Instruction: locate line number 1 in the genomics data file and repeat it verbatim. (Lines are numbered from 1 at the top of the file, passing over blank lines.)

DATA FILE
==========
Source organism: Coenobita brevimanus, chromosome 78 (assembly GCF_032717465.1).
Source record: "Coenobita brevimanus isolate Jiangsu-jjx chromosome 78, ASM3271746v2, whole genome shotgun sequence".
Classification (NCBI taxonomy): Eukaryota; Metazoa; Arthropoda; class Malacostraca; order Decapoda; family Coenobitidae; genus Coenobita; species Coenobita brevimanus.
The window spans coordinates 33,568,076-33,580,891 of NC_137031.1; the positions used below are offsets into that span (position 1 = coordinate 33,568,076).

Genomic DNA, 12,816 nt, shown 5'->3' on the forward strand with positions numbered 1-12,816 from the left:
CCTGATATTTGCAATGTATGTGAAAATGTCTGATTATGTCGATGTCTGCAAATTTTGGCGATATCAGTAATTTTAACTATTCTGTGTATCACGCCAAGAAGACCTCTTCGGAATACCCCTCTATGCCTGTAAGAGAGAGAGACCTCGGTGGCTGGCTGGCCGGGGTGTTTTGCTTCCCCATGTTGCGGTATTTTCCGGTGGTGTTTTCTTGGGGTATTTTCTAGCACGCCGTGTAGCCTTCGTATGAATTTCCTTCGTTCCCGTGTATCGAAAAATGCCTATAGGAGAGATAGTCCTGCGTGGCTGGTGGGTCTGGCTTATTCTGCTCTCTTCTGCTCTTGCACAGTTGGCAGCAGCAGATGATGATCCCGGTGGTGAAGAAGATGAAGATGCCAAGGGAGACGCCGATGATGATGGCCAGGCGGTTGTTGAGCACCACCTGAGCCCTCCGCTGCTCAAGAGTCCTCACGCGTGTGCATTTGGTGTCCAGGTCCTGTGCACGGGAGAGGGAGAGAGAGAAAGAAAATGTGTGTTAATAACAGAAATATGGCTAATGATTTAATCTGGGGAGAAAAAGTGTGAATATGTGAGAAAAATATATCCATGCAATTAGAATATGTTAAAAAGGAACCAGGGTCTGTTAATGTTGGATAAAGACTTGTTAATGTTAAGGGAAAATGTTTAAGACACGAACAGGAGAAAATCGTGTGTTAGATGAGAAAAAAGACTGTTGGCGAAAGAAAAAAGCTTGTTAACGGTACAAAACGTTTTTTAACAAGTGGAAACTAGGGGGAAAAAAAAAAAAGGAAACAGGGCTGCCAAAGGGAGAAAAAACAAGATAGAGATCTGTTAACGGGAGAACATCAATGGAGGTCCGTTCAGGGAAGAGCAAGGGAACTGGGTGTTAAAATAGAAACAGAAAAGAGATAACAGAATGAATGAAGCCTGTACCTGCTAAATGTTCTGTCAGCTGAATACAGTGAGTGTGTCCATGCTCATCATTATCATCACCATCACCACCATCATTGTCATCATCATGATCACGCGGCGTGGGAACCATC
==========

Source organism: Coenobita brevimanus, chromosome 78 (assembly GCF_032717465.1).